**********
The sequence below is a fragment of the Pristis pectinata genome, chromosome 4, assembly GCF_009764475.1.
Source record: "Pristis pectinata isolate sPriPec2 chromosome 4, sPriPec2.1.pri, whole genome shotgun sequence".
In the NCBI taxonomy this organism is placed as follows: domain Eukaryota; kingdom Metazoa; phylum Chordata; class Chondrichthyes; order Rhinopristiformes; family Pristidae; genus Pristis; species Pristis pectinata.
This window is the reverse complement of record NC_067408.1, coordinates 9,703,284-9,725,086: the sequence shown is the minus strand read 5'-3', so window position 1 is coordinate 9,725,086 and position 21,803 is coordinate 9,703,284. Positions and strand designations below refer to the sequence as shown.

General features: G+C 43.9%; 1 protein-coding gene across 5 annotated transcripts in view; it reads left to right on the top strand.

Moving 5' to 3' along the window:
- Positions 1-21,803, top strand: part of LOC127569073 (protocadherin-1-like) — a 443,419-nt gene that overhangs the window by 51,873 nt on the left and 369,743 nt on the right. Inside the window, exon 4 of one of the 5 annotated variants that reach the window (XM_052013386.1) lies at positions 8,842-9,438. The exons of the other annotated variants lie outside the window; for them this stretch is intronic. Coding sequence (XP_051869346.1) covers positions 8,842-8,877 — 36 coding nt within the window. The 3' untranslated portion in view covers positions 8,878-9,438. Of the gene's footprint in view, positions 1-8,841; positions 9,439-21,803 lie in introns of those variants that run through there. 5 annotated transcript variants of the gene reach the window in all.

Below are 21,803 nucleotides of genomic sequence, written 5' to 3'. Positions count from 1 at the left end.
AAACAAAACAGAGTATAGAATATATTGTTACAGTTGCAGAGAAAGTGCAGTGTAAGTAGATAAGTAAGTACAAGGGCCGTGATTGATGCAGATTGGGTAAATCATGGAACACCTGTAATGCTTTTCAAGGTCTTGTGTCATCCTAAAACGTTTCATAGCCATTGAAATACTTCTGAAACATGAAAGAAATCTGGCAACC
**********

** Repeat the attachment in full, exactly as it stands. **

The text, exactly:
The sequence below is a fragment of the Pristis pectinata genome, chromosome 4, assembly GCF_009764475.1.
Source record: "Pristis pectinata isolate sPriPec2 chromosome 4, sPriPec2.1.pri, whole genome shotgun sequence".
In the NCBI taxonomy this organism is placed as follows: domain Eukaryota; kingdom Metazoa; phylum Chordata; class Chondrichthyes; order Rhinopristiformes; family Pristidae; genus Pristis; species Pristis pectinata.
This window is the reverse complement of record NC_067408.1, coordinates 9,703,284-9,725,086: the sequence shown is the minus strand read 5'-3', so window position 1 is coordinate 9,725,086 and position 21,803 is coordinate 9,703,284. Positions and strand designations below refer to the sequence as shown.

General features: G+C 43.9%; 1 protein-coding gene across 5 annotated transcripts in view; it reads left to right on the top strand.

Moving 5' to 3' along the window:
- Positions 1-21,803, top strand: part of LOC127569073 (protocadherin-1-like) — a 443,419-nt gene that overhangs the window by 51,873 nt on the left and 369,743 nt on the right. Inside the window, exon 4 of one of the 5 annotated variants that reach the window (XM_052013386.1) lies at positions 8,842-9,438. The exons of the other annotated variants lie outside the window; for them this stretch is intronic. Coding sequence (XP_051869346.1) covers positions 8,842-8,877 — 36 coding nt within the window. The 3' untranslated portion in view covers positions 8,878-9,438. Of the gene's footprint in view, positions 1-8,841; positions 9,439-21,803 lie in introns of those variants that run through there. 5 annotated transcript variants of the gene reach the window in all.

Below are 21,803 nucleotides of genomic sequence, written 5' to 3'. Positions count from 1 at the left end.
AAACAAAACAGAGTATAGAATATATTGTTACAGTTGCAGAGAAAGTGCAGTGTAAGTAGATAAGTAAGTACAAGGGCCGTGATTGATGCAGATTGGGTAAATCATGGAACACCTGTAATGCTTTTCAAGGTCTTGTGTCATCCTAAAACGTTTCATAGCCATTGAAATACTTCTGAAACATGAAAGAAATCTGGCAACC